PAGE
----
Letter by Schmermund and Erbel Regarding Article, “Coronary Artery Calcium: Should We Rely on This Surrogate Marker?”
To the Editor:
We read with interest the editorial by Dr Redberg1 published with our article on the progression of coronary artery calcification (CAC) in patients treated with 10 or 80 mg atorvastatin.2 We respectfully disagree, however, with Dr Redberg’s suggestion that “as of now, the weight of the evidence suggests that CAC scores are not reliable predictors of cardiac events” (p 337). A number of lines of evidence support a link between CAC and cardiovascular events. First, CAC closely relates to extent of coronary atherosclerosis, which is a well-established predictor of cardiovascular risk.3 The association between CAC and the extent of atherosclerosis holds true whether severity is expressed as maximum stenosis severity, number of significant stenoses, or number of significant and nonsignificant stenoses (<50%) in the coronary tree. Second, recent studies in unselected populations with no suggestion of selection bias consistently report that CAC quantification adds prognostic information over and above cardiovascular risk factors assessed with up-to-date methodology.4,5 Finally, emerging data suggest that an increased rate of CAC progression is associated with a significantly increased rate of cardiovascular hard events.4
We need to differentiate between (1) the well-documented ability of CAC scanning to identify high-risk patients, and (2) the question of whether serial CAC scanning is a good tool for tracking the progression of coronary atherosclerosis over 12 months to document the effects of a specific therapy. The “negative” finding in our study2 needs to be interpreted with the knowledge that in both randomized treatment groups, effective lipid-lowering therapy was given. Intensive statin therapy can reduce cardiovascular events (vascular risk). The process of vascular calcification (vascular aging) is, however, not attenuated. The mineralization process may be influenced in a different manner than the overall activity of atherosclerotic disease once appropriate treatment has been initiated. We believe the current findings should stimulate further research into the mechanisms of CAC progression and into new treatment opportunities to stop or attenuate this process. Clearly, with the advent and widespread use of multidetector computed tomography scanners, such research will be increasingly important.6 Fortunately, large epidemiological studies are underway in the United States (the Multi-Ethnic Study of Atherosclerosis) and Germany (the Heinz Nixdorf Recall Study) that will provide important data in this respect.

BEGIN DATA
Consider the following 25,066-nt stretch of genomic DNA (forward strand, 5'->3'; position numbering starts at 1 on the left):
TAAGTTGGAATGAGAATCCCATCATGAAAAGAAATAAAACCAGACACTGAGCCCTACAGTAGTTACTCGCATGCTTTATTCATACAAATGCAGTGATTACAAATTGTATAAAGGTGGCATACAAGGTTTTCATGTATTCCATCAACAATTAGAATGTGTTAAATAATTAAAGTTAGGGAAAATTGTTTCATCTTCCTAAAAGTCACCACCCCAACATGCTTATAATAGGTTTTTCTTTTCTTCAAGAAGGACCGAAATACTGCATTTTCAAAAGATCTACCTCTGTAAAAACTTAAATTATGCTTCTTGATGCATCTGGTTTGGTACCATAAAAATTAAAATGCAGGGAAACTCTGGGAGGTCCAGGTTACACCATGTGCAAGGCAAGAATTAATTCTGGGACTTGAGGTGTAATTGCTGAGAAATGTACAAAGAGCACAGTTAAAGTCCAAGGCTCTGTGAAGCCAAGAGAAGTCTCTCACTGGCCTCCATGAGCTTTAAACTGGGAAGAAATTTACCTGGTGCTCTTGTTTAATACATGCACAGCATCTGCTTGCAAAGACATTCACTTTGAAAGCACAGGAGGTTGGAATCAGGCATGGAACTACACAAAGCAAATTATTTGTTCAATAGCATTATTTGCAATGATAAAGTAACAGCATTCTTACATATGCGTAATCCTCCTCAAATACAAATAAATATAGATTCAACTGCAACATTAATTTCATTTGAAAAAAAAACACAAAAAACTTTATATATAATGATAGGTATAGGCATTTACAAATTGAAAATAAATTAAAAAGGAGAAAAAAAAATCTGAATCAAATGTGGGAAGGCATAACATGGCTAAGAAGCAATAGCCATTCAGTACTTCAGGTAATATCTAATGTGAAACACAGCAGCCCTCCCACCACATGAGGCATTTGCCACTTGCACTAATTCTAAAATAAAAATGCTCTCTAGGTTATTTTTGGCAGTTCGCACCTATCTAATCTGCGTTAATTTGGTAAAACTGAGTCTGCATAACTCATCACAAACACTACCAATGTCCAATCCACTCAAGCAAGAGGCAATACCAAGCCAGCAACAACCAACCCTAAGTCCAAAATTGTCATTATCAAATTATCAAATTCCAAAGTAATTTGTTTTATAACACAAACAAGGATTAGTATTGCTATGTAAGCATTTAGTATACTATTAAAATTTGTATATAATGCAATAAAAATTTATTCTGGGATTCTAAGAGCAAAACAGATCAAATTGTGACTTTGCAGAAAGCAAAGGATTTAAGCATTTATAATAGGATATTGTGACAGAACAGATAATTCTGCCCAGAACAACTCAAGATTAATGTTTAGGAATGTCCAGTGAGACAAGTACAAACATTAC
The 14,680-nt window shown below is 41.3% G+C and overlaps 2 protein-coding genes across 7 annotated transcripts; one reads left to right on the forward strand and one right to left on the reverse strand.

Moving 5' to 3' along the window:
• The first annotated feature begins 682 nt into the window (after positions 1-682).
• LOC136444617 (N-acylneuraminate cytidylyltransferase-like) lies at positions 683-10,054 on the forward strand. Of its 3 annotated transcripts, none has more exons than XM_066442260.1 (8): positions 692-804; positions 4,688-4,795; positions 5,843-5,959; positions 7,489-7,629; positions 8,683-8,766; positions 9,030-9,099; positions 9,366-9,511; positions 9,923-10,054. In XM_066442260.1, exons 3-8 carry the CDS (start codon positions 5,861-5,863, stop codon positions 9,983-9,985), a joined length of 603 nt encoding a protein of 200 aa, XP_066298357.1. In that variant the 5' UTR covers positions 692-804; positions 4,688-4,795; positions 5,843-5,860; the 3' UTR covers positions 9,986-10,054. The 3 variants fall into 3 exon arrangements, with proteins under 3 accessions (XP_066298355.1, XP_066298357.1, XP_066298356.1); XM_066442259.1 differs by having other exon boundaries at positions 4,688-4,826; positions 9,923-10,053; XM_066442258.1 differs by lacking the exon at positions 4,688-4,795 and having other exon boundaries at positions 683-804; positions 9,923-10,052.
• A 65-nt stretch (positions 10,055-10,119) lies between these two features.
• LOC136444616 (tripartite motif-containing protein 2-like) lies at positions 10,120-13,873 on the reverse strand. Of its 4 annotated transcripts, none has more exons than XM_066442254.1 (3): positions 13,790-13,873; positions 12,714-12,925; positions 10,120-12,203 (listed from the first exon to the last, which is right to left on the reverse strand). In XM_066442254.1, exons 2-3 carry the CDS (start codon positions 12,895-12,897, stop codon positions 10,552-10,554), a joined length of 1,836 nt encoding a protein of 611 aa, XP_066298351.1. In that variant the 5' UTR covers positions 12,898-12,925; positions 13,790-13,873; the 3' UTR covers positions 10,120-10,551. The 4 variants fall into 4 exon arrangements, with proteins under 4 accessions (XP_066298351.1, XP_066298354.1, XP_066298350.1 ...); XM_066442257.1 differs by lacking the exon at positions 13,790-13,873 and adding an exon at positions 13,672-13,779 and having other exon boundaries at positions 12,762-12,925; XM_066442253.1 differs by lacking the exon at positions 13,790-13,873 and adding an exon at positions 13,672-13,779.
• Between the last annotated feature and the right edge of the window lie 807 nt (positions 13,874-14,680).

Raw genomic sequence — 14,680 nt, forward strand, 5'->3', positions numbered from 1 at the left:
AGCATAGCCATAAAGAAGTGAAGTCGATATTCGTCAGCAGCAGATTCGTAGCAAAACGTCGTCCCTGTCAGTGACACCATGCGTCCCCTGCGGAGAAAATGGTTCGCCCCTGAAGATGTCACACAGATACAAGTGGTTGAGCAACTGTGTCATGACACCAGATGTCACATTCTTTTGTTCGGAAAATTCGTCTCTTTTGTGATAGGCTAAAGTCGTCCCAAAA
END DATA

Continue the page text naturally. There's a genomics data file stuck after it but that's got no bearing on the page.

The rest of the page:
Sources of Funding
Drs Erbel and Schmermund have received research grants or other research support from Pfizer Germany.
Drs Erbel and Schmermund have received speakers’ honoraria from Pfizer Germany.
Redberg RF. Coronary artery calcium: should we rely on this surrogate marker? Circulation. 2006; 113: 427–437.
Schmermund A, Achenbach S, Budde T, Buziashvili Y, Forster A, Friedrich G, Henein M, Kerkhoff G, Knollmann F, Kukharchuk V, Lahiri A, Leischik R, Moshage W, Schartl M, Siffert W, Steinhagen-Thiessen E, Sinitsyn V, Vogt A, Wiedeking B, Erbel R. Effect of intensive versus standard lipid-lowering treatment with atorvastatin on the progression of calcified coronary atherosclerosis over 12 months: a multicenter, randomized, double-blind trial. Circulation. 2006; 113: 336–337.
Vliegenthart R, Oudkerk M, Hofman A, Oei HH, van Dijck W, van Rooij FJ, Witteman JC. Coronary calcification improves cardiovascular risk prediction in the elderly. Circulation. 2005; 112: 572–577.